Rothstein Trustee Sues Jeweler to Recoup $2.4 Million

Associated Press
Scott Rothstein

Scott Rothstein’s “obsession” with luxury watches, including one that cost the disbarred attorney more than $228,000, has landed a South Florida jeweler in the middle of a legal battle.

Independent jeweler J.R. Dunn on Thursday was hit with a lawsuit demanding the return of $2.4 million, according to papers filed with the U.S. Bankruptcy Court in Fort Lauderdale. The suit was filed by the Chapter 11 trustee heading up the liquidation of Rothstein Rosenfeldt Adler PA, the Florida law firm that Scott Rothstein led before his arrest on charges that he ran a massive Ponzi scheme.

According to the trustee, Herbert Stettin, Rothstein used his law firm’s funds to rack up $2.4 million in personal jewelry purchases at J.R. Dunn between November 2005 and October 2009. Stettin said Rothstein either passed the law firm’s funds through his personal checking account or paid directly from the firm’s bank account. The trustee said he’s asked the jeweler to return the funds that weren’t Rothstein’s to pay, but J.R. Dunn has refused.

Sean Patrick Dunn, the son of the jeweler’s founder, told the Sun Sentinel in an email that he doesn’t expect the trustee’s lawsuit to prevail.

“The reality is we did not know anything about fraudulent activities and the trustee doesn’t claim we did,” Dunn said. “All we did was sell jewelry at a fair price and I would expect the court to dismiss the case.”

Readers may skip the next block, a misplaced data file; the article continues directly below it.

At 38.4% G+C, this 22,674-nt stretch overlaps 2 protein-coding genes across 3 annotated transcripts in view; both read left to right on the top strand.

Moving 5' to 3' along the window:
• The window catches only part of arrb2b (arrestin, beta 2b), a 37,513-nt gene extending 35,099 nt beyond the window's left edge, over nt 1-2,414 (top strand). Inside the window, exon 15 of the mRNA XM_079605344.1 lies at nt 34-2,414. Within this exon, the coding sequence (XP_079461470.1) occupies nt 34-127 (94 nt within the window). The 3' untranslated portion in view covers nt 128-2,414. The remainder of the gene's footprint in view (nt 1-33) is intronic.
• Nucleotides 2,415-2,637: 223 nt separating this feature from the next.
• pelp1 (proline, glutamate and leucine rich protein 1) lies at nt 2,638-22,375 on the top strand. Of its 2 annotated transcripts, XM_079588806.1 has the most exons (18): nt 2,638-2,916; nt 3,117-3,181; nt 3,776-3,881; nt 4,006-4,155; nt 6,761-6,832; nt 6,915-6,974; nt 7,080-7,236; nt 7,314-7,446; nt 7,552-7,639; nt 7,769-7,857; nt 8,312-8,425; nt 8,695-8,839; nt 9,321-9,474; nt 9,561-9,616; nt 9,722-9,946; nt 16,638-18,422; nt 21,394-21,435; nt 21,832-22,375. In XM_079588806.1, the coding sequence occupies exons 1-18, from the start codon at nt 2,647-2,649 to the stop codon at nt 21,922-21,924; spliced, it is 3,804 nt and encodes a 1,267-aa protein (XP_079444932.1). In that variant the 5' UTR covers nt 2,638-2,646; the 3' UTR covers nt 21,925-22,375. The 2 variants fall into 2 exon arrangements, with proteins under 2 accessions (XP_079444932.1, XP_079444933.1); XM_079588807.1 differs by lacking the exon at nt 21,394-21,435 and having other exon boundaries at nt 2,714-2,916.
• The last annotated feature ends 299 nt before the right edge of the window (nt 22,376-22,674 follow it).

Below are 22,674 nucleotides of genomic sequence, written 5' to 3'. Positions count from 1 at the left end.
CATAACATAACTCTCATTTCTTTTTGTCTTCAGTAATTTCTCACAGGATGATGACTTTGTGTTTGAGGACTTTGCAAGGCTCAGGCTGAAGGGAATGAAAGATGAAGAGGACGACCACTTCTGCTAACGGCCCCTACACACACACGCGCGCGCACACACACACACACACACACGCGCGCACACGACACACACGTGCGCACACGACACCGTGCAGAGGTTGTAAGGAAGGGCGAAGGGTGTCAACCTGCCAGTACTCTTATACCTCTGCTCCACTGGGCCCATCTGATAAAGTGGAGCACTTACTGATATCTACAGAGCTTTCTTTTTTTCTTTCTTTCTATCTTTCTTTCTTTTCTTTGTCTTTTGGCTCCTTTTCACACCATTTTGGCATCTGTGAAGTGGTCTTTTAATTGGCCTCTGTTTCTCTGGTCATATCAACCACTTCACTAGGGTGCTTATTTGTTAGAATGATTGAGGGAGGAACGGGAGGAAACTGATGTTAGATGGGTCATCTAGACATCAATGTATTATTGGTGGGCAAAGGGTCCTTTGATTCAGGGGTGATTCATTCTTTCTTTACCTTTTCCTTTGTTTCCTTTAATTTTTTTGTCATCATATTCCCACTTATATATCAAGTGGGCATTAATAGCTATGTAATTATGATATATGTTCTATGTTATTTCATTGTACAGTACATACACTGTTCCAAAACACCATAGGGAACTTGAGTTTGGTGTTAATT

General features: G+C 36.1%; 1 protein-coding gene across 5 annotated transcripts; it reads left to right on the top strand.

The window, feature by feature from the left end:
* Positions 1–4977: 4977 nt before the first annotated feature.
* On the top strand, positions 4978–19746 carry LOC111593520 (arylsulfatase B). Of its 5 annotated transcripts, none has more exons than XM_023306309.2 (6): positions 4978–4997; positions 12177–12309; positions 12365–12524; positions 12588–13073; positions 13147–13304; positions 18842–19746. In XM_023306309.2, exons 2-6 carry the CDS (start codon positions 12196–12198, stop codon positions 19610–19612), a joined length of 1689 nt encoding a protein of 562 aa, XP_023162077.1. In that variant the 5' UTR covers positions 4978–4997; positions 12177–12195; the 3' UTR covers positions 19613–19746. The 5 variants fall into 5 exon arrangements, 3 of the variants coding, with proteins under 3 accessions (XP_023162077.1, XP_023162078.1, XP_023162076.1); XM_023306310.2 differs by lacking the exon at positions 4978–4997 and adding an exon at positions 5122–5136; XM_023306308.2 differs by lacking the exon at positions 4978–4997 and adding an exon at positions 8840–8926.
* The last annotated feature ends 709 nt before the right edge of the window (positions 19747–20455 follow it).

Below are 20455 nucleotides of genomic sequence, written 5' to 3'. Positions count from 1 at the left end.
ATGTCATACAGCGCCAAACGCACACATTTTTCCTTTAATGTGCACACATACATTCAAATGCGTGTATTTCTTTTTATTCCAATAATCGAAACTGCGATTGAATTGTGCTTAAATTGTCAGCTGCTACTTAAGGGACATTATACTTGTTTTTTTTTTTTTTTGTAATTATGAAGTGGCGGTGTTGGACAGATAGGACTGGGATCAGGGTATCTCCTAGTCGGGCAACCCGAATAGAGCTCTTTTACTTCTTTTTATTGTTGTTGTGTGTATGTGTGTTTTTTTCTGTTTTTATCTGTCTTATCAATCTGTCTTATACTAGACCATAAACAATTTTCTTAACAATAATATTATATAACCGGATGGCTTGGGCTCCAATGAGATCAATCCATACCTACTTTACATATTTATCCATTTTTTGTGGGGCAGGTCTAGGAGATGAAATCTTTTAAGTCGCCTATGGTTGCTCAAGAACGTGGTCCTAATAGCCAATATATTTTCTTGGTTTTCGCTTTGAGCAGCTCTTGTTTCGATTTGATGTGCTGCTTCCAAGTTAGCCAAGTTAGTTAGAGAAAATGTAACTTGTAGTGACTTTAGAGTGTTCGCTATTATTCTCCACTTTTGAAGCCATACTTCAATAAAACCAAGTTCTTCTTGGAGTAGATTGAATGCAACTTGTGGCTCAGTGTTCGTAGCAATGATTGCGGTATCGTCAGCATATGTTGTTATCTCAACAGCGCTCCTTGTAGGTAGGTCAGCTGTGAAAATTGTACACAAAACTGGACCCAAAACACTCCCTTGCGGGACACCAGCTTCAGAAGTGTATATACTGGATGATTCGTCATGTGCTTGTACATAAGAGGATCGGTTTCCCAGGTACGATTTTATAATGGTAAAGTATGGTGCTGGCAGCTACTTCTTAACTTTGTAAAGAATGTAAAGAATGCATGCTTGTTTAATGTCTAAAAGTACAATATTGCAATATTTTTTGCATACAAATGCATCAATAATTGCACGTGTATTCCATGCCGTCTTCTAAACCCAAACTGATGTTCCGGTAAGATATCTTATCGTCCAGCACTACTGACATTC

Stettin’s lawsuit describes the cozy relationship between Rothstein, Dunn and his father, James Robert Dunn, who all worked in the same building. Stettin said the Dunns worked hard to develop relationships with devoted customers like Rothstein, and for a long time the trustee said this relationship was “friendly” but “strictly arms-length.”

That changed around 2005, Stettin said, as Rothstein “became a frequent, high-end client.” According to the trustee, not only did Rothstein drop several million dollars over a four-year span on merchandise, but the Dunns also allowed him to take merchandise and pay later. They also invited him to “private viewings of high-end watches,” and they hired Rothstein to represent them in legal matters. Put simply, they treated him “unlike any” of its other high-end clients (like Sharon Osbourne?).

“For example, Rothstein was regularly allowed to take expensive jewelry out of the store, or alternatively, have it delivered to his office, and was not required to pay for it under consistent terms or business practices. Rather, Rothstein paid with little regularity either as to time or mode,” Stettin wrote.

You can see the lawsuit—and a list of watches, necklaces, earrings and cuff links Rothstein purchased from J.R. Dunn—here.